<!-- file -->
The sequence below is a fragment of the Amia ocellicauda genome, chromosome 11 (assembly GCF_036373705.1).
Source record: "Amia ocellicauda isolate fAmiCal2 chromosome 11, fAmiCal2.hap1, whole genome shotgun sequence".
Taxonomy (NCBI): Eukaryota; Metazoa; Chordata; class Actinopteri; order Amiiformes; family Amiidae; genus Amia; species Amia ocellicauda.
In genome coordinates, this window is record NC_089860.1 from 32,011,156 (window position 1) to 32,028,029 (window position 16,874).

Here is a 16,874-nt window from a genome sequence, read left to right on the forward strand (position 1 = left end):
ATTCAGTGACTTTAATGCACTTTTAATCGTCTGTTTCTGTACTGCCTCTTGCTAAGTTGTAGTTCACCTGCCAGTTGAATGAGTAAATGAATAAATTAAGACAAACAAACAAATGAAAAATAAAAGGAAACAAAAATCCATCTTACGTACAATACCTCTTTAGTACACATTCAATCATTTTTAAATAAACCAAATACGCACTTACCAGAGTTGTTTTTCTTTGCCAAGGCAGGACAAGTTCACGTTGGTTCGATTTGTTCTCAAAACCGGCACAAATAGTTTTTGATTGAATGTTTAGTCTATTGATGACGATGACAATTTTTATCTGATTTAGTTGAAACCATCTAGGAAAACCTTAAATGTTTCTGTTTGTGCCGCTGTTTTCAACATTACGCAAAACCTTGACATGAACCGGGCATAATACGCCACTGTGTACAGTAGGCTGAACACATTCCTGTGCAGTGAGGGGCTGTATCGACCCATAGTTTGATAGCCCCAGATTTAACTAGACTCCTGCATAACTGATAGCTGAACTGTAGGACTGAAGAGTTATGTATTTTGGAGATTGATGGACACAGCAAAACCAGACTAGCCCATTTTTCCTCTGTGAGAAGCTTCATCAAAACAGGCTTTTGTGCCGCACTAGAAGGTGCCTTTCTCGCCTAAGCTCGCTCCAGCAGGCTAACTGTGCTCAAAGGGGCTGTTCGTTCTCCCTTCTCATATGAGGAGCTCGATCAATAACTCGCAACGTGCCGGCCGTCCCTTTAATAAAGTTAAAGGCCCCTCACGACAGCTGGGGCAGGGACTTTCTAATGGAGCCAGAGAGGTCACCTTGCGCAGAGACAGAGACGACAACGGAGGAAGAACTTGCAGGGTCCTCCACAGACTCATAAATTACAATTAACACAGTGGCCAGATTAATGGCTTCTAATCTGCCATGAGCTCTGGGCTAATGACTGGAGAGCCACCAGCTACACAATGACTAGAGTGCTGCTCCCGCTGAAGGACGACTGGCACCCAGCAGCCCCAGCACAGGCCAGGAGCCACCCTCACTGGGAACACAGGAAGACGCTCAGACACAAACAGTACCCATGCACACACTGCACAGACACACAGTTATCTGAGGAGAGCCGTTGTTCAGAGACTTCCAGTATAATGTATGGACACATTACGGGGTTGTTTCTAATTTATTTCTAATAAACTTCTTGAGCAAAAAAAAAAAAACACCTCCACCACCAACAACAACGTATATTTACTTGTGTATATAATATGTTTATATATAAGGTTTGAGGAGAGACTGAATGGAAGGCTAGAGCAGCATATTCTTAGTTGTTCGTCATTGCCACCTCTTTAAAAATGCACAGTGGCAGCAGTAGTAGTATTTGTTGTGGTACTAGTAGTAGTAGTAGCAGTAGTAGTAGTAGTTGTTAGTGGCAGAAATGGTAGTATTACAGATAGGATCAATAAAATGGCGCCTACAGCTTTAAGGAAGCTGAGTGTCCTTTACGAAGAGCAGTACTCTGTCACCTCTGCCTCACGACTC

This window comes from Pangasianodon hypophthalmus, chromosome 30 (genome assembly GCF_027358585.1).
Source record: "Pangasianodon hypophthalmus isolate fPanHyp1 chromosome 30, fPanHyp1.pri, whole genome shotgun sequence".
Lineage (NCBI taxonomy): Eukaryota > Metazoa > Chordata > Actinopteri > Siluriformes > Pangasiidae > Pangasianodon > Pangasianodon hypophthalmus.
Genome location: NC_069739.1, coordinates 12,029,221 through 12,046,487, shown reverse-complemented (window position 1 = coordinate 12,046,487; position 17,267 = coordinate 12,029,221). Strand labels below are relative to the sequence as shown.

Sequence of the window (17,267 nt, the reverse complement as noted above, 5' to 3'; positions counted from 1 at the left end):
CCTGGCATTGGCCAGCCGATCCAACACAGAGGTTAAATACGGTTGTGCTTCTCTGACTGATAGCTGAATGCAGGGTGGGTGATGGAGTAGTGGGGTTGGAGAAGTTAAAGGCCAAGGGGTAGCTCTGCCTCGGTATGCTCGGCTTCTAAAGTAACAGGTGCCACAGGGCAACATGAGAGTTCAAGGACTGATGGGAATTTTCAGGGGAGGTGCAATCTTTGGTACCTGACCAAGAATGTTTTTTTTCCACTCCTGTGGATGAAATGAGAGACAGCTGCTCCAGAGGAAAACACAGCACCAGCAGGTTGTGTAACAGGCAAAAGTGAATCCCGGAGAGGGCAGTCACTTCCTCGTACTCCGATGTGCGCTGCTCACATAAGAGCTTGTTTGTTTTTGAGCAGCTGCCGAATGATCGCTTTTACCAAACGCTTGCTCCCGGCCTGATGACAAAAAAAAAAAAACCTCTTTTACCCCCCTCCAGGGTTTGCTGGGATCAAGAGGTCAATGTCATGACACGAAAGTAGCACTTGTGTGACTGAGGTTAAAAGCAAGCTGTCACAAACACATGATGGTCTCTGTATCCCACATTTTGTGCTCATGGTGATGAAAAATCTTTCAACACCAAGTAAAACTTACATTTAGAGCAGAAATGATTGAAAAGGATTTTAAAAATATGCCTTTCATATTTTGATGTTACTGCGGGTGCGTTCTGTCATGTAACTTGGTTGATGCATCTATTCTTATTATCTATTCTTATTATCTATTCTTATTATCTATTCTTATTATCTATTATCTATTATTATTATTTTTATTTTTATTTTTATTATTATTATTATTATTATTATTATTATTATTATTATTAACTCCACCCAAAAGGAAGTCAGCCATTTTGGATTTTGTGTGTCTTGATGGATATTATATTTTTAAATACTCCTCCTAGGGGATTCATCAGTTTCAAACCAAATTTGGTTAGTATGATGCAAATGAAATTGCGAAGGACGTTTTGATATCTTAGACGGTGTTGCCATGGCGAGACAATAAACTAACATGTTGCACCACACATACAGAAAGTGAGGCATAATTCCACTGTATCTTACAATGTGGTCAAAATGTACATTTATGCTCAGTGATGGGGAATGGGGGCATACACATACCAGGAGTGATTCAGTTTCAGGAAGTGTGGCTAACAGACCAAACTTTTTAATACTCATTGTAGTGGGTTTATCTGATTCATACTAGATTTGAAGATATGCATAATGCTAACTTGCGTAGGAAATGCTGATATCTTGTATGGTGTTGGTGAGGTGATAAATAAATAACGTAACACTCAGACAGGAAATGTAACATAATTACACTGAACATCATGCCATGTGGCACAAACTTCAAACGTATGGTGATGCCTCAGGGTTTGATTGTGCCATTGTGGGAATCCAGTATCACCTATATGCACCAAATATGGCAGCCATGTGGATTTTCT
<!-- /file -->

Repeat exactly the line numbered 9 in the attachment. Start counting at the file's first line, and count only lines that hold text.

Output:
Lineage (NCBI taxonomy): Eukaryota > Metazoa > Chordata > Actinopteri > Siluriformes > Pangasiidae > Pangasianodon > Pangasianodon hypophthalmus.